Dr. Jekyll and Mr. Hyde (1941)
DR. JEKYLL AND MR. HYDE (1941)
Dr. Henry “Harry” Jekyll/Mr. Hyde: Spencer Tracy
Ivy Peterson: Ingrid Bergman
Beatrix Emery: Lana Turner
Sir Charles Emery: Donald Crisp
Dr. John Lanyon: Ian Hunter
Directed: Victor Fleming
Written: John Lee Mahin
Summary: A preacher praises the golden jubilee of Queen Victoria in 1887, touting the virtue and moral blessing she brings. One attendee laughs uproariously at the idea of evil being wiped out, and Jekyll is startled. The man has been acting insane “since the explosion.” After church, Sir Charles objects to public displays of affection between his daughter Beatrix and Jekyll. Although he sees hospital cases as opportunities, he receives warnings about his experiments. Frustrated, Jekyll pushes past butler Poole and the tea being offered, only to find that his lab animals have died. He’s late for dinner. When he does arrive, he discusses “separating the facets of the brain,” and deeper: the soul. The “evil” side of the man in church shows how tenuous we are. He “reverted to the animal.” Jekyll sees good and evil chained together in the soul. Others think “balderdash.” Prospective daddy-in-law Emery is hostile. Jekyll dances with Beatrix into the conservatory, but daddy follows and demands Jekyll give up the experiments; “cultivate the circle in which you and Beatrix shall move.”
Jekyll encounters a woman, Ivy, being brutalized by a man. Afterwards, she feigns pains and they go to her apartment. At the end of her pretenses, they kiss. Jekyll’s friend enters and snarks about the triumph of evil. Jekyll devotes himself to his lab experiments, during which animals seem to grow vicious. He takes some chemicals, has the bout of Jekyll agony, and hallucinates flowers and women and muck, whipping horses and Ivy is one of them. Hyde is slightly darker and has more pronounced eyebrows. He laughs in the mirror. Soon he answers to door to Poole and says the man he heard was Hyde who went “out the back door.” Jekyll composes himself in the mirror and goes upstairs to Beatrix. Daddy interrupts again and insists his daughter accompany him on a trip to the continent.
Jekyll suffers rainy-day boredom. A letter from Monte Carlo announces that Beatrix will be away for much longer: Sir Charles has extended their trip. Jekyll takes the formula, this time seeing women in bottles until one pops its cork. Hyde goes to the Palace of Frivolities, a music-hall where Ivy is bartender. He’s a big tipper but trips the waiter, demanding Ivy serve him champagne. Hyde seems to cheery and good-natured to be sleazy at this point. They drink, and she leaves, troubled. Hyde instigates a brawl and pays the owner to fire Ivy. He meets her outside as she says, “I was sacked.” She enters his coach.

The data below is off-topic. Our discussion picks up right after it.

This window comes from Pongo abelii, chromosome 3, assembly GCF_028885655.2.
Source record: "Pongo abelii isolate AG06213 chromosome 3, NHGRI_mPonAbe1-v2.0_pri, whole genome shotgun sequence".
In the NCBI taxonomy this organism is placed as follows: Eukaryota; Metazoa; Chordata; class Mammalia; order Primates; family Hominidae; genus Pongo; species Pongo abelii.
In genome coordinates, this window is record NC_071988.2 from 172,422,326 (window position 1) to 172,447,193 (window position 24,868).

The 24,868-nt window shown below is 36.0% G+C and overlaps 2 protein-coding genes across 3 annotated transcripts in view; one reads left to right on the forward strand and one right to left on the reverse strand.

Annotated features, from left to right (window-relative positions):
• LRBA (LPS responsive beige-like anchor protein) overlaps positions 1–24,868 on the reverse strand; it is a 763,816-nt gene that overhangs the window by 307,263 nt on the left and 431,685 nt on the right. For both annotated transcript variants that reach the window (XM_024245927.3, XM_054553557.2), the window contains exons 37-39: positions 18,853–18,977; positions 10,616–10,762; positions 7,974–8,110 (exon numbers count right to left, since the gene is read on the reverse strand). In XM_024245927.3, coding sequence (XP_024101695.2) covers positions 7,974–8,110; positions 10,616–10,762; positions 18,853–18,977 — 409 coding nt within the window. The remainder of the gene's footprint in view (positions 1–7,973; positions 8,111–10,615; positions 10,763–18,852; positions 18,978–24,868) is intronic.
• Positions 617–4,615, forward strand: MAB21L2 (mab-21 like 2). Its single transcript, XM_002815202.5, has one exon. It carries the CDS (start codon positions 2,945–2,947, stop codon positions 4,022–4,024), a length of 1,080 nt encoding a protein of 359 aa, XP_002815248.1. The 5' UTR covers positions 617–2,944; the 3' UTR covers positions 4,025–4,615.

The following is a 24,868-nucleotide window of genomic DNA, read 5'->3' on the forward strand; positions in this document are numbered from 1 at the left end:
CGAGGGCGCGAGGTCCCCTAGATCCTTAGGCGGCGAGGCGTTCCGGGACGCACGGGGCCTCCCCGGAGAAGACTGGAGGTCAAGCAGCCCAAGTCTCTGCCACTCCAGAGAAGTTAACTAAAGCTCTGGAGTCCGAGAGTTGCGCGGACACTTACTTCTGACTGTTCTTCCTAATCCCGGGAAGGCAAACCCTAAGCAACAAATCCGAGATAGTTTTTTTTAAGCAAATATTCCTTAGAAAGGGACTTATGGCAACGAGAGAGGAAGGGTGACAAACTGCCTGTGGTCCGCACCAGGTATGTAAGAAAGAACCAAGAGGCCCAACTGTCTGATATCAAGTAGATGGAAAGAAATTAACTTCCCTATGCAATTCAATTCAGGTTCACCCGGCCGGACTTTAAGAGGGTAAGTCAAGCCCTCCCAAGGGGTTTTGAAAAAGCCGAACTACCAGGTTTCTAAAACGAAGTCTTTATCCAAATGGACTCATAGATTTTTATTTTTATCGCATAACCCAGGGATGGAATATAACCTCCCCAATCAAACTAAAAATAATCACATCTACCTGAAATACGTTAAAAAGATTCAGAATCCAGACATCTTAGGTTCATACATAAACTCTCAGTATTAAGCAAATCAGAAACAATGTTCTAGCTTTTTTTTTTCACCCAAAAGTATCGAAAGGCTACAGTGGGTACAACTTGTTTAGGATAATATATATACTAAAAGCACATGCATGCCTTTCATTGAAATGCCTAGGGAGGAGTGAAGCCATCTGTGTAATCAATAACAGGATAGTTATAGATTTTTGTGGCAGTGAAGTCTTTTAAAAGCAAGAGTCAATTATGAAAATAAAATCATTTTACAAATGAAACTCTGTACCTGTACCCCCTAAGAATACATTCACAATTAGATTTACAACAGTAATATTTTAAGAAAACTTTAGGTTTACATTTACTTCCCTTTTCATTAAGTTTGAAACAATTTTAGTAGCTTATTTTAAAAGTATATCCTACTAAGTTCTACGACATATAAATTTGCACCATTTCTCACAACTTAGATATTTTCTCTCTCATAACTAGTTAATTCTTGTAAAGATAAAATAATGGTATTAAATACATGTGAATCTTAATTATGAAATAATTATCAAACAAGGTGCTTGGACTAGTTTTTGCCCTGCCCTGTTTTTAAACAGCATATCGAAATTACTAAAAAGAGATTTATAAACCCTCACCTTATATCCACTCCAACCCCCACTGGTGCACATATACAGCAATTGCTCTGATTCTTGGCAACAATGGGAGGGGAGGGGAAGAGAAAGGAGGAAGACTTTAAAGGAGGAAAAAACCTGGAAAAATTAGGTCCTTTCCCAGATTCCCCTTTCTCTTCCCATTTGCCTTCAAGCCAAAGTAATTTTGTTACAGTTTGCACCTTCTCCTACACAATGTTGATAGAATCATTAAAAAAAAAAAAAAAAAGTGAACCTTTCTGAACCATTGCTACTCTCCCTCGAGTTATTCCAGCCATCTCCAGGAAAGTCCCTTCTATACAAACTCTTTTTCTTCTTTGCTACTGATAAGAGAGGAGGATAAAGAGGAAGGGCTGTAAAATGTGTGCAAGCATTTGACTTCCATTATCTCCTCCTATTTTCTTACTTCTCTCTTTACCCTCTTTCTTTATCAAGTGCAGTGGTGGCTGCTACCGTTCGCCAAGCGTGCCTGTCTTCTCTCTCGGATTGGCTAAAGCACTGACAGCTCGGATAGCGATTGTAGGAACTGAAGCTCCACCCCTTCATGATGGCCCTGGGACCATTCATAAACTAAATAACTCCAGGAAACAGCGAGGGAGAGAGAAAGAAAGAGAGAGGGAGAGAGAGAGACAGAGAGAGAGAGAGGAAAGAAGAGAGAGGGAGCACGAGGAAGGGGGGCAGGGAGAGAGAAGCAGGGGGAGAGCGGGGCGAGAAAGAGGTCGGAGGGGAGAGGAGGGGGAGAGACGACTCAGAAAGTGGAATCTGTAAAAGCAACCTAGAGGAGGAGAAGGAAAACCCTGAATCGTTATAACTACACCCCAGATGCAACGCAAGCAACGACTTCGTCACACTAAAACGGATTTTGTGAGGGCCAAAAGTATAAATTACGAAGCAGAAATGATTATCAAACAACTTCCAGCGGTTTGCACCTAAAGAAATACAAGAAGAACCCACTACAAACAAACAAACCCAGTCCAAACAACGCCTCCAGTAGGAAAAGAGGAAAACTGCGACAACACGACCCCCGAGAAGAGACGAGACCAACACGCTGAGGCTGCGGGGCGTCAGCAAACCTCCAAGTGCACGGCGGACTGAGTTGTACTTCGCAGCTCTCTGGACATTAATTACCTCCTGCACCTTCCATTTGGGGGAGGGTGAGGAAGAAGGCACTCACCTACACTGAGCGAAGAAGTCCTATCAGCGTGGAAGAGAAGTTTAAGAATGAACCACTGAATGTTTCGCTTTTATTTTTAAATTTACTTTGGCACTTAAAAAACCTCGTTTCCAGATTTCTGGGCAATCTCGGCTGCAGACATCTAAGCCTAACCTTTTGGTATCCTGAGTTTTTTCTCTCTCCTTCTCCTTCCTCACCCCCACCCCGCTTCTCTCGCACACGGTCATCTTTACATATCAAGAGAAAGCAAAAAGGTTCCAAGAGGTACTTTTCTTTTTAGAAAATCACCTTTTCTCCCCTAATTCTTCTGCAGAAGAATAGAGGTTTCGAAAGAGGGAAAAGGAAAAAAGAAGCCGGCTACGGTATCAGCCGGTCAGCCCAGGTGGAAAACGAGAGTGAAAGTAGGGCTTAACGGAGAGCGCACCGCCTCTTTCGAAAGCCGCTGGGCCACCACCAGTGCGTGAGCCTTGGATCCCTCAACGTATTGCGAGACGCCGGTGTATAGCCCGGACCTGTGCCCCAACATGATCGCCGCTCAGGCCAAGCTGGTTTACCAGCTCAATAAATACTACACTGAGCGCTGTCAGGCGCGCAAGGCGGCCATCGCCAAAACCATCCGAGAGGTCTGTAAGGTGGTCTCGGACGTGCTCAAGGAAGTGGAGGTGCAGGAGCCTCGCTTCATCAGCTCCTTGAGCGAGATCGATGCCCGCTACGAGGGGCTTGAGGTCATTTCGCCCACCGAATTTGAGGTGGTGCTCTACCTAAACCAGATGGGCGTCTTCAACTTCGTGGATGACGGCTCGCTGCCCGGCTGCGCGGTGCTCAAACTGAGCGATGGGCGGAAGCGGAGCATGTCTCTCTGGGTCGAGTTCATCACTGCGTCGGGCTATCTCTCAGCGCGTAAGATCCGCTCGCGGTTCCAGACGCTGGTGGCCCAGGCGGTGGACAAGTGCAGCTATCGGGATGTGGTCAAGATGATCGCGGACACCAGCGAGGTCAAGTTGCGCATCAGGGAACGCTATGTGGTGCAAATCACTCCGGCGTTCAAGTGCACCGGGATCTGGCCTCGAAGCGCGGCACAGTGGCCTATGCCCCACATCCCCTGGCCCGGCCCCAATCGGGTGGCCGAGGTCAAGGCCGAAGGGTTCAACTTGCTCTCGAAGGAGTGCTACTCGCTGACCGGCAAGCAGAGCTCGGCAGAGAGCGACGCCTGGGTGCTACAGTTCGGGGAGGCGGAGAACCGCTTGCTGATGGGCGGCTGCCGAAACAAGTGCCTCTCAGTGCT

Lanyon writes to Beatrix and she pretends to Daddy it’s a letter from Jekyll. Ivy is being kept. Her former friend Marsha visits and tries to get her to come out, but she shows welts on her back that Hyde is responsible for. Hyde arrives and insinuates that Marsha stay: the “three of us?” Hyde drinks out of a fine glass and plays piano, but he does spit grape seeds around. Ivy nervously proposes they go out, but Hyde sneers. Shall they read Paradise Lost? He demands she sing, which she does, in terror.
Poole brings news that Beatrix is home. Jekyll burns the key to the back door of his lab. Marsha visits Ivy and finds that a pile of money was mailed to Ivy, who thinks it’s a cruel trick of Hyde’s. Daddy is compliant with the idea of a wedding soon, but Ivy visits Jekyll and shows her back welts, asking help or poison to kill herself with. Jekyll gives his word she’ll never see Hyde again. Walking to dinner, Jekyll whistles the music-hall song despite his attempts to stick with the concert music. He involuntarily transforms. Ivy is drinking champagne and curses Hyde in her mirror before he enters. He quotes her words given only to Jekyll, sneering at her notions that Jekyll could love her: “you, with your cheap little dreams?” He kills her and beats his way out of the house. But he’s locked out of his lab. Poole turns him away at the front door and Hyde walks the streets as if hunted. Jekyll is a dinner no-show, of course.
Hyde writes to Lanyon asking him to fetch lab chemicals. Since Lanyon holds a gun on Hyde, he transforms back in front of Lanyon. “You’ve committed the supreme blasphemy!” Jekyll goes to Beatrix to break it off. She weeps on the veranda until she thinks Jekyll has come back, but it’s Hyde. She faints, and Hyde throws and canes dad to death. Cops chase Hyde and find the cane at the scene. Jekyll is back at his lab when the cops break in. Jekyll says he was attacked, but Lanyon fingers him. “I’ve done nothing.” He asserts his name, but transforms, then smashes lab windows. When he pulls a knife and goes after Lanyon, Lanyon shoots him three times. Hyde transforms back and Poole prays over the corpse.
Commentary: Ingrid Bergman’s Liza Doolittle impression fails. And the film seems too pretty to be sufficiently disturbing. But Tracy has a great time clearly.